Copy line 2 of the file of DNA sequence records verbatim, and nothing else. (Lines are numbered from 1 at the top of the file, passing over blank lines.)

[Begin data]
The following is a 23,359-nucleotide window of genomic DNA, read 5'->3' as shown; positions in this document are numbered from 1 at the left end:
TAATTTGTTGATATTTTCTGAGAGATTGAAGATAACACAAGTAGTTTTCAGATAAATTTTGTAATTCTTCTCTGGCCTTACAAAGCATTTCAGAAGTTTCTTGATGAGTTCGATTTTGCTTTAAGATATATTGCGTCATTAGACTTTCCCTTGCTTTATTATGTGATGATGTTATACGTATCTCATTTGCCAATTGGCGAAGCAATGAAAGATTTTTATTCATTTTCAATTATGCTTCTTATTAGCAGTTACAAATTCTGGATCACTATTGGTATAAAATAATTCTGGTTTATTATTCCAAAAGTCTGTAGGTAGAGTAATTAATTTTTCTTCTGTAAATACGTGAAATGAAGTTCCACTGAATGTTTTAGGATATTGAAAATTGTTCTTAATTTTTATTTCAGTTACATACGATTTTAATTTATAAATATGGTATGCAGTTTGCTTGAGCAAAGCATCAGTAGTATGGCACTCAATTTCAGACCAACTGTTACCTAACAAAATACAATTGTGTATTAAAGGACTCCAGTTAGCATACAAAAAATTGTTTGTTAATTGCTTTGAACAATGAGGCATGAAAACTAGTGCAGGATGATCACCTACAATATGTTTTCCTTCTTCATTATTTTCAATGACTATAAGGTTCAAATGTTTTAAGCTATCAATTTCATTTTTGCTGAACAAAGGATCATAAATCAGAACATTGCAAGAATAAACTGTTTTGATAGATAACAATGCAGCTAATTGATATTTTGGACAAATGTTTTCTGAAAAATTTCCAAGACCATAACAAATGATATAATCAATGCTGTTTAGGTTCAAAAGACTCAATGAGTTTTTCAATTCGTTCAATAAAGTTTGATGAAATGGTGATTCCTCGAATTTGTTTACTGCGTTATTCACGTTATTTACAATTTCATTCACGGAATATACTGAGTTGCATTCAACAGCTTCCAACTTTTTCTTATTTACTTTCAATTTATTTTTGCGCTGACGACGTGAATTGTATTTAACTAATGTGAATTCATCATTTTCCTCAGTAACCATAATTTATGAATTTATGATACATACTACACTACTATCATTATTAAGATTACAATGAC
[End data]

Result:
TAATTTGTTGATATTTTCTGAGAGATTGAAGATAACACAAGTAGTTTTCAGATAAATTTTGTAATTCTTCTCTGGCCTTACAAAGCATTTCAGAAGTTTCTTGATGAGTTCGATTTTGCTTTAAGATATATTGCGTCATTAGACTTTCCCTTGCTTTATTATGTGATGATGTTATACGTATCTCATTTGCCAATTGGCGAAGCAATGAAAGATTTTTATTCATTTTCAATTATGCTTCTTATTAGCAGTTACAAATTCTGGATCACTATTGGTATAAAATAATTCTGGTTTATTATTCCAAAAGTCTGTAGGTAGAGTAATTAATTTTTCTTCTGTAAATACGTGAAATGAAGTTCCACTGAATGTTTTAGGATATTGAAAATTGTTCTTAATTTTTATTTCAGTTACATACGATTTTAATTTATAAATATGGTATGCAGTTTGCTTGAGCAAAGCATCAGTAGTATGGCACTCAATTTCAGACCAACTGTTACCTAACAAAATACAATTGTGTATTAAAGGACTCCAGTTAGCATACAAAAAATTGTTTGTTAATTGCTTTGAACAATGAGGCATGAAAACTAGTGCAGGATGATCACCTACAATATGTTTTCCTTCTTCATTATTTTCAATGACTATAAGGTTCAAATGTTTTAAGCTATCAATTTCATTTTTGCTGAACAAAGGATCATAAATCAGAACATTGCAAGAATAAACTGTTTTGATAGATAACAATGCAGCTAATTGATATTTTGGACAAATGTTTTCTGAAAAATTTCCAAGACCATAACAAATGATATAATCAATGCTGTTTAGGTTCAAAAGACTCAATGAGTTTTTCAATTCGTTCAATAAAGTTTGATGAAATGGTGATTCCTCGAATTTGTTTACTGCGTTATTCACGTTATTTACAATTTCATTCACGGAATATACTGAGTTGCATTCAACAGCTTCCAACTTTTTCTTATTTACTTTCAATTTATTTTTGCGCTGACGACGTGAATTGTATTTAACTAATGTGAATTCATCATTTTCCTCAGTAACCATAATTTATGAATTTATGATACATACTACACTACTATCATTATTAAGATTACAATGAC